Second, if you think New Jersey drivers are aggressive in the left lane, think again. Here drivers flash their high beams and give you about 30 seconds to GTF out of their way. After that, they pass you in the shoulder. Come to think of it, they pass you on the right shoulder too if they feel like it. People here do not like to wait their turn. They will often take their SUVs off road to bypass slow moving traffic. 

Third, turn signal anyone? You can tell the westerners, we are the ones who use our turn signals. Changing lanes, exiting, turning…nope not a turn signal in sight. 

Fourth, there are roundabouts everywhere. I thought it was kind of cool how they have a little system going: if you are going one exit, you stay in the far lane; for two exits, you go to the center lane; for three exits or a u-turn, you go into the true center of the roundabout. BUT THEY NEVER GET OUT OF THAT LANE. This is a problem if the person next to you has just entered the roundabout into the center lane and is going one exit further than you. 

One corner of the "square-about from hell".

Last  but not least, people here hate to wait. I know I addressed this before but it is a special problem where I live now. I have to traverse the “roundabout from hell” every morning to get out of here. Since I am going to school, so are all the kids that live here. That means buses. Lots of buses. The Al Nahda Park roundabout is more of a square-round, therefore at the rounded parts there isn’t enough room for a bus and a car to pass through at the same time. That doesn’t stop the morons from deciding to squeeze into the traffic on the roundabout as a bus is navigating the curve. What results is a cluster fuck of monumental proportions. Neither the bus nor the car can move, or the worst case scenario occurs and the bus decides to move, and ends up hitting the car. Which leads us to SAEED………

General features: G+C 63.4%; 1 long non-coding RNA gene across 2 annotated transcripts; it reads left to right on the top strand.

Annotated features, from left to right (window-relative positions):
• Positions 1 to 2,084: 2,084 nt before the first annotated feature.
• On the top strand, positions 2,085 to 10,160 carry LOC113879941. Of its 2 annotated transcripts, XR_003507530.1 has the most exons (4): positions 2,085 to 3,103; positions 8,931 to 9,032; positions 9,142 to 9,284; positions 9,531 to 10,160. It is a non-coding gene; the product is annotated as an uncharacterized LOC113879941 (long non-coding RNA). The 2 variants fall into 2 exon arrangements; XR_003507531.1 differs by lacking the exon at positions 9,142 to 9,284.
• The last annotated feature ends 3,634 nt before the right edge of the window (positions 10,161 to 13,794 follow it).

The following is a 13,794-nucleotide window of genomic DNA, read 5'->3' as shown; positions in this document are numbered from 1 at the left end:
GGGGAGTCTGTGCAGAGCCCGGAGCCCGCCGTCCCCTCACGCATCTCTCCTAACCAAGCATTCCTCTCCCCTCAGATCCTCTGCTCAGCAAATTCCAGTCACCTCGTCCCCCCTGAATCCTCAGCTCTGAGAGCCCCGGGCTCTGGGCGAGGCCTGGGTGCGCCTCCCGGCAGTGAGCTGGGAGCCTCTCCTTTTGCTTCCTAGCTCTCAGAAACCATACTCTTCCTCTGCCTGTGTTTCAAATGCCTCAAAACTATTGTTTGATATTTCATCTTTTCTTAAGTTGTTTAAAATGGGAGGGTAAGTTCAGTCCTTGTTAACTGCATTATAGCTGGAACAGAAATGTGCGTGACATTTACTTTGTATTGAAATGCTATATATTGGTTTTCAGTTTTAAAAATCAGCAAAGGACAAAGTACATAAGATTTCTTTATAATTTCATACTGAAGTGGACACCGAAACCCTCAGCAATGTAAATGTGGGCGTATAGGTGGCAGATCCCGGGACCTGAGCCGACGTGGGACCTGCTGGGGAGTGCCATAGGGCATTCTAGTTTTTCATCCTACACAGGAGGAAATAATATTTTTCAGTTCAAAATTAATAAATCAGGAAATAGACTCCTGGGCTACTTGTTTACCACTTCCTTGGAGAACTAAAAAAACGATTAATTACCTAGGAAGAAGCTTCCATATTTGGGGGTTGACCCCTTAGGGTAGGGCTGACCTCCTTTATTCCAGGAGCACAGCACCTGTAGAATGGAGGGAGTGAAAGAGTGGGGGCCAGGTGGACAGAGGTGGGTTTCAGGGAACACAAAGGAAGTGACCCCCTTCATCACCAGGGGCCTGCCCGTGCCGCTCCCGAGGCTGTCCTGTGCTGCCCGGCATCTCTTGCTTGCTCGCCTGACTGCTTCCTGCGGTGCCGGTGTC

SAEED is the department that handles traffic accidents. Apparently they cannot determine what happened unless the cars remain EXACTLY WHERE the impact occurred. Since honking your horn is apparently going to change the course of history, everyone honks.  Nothing moves until after the SAEED guy looks, pulls out his Blackberry, and takes photos. 

I had the unfortunate need to avail myself of SAEED’s services on December 1st when a taxi driver,  apparently confused by my left turn signal, passed me on the left as I was turning into my parking garage. This was a long and painfully drawn out process as nobody at the Sharjah Police station could figure out our location. Remember, there are no addresses here. The officer finally arrived and took both statements. He looked at my much EXPIRED registration (that’s another story) and started to say something right as I handed him my very current car insurance policy. “Ahhh, mafi mushcala”. The report was entered into the computer in his car, I was handed a referral form that was totally in Arabic, and he told me the name of Sharjah City Taxi’s insurance company. 

This is the computer image of the accident from the Saeed report.

Since December 1st and 2nd were the National Day holiday, I couldn’t file a claim until December 3rd. The car was towed that night, repaired, and I retook custody of Smurfette on December 7th. They handed me papers, in Arabic, to sign. I asked for a copy and was refused. That’s right, piss off a Jersey Girl who has been without wheels for a week. The saga continues…………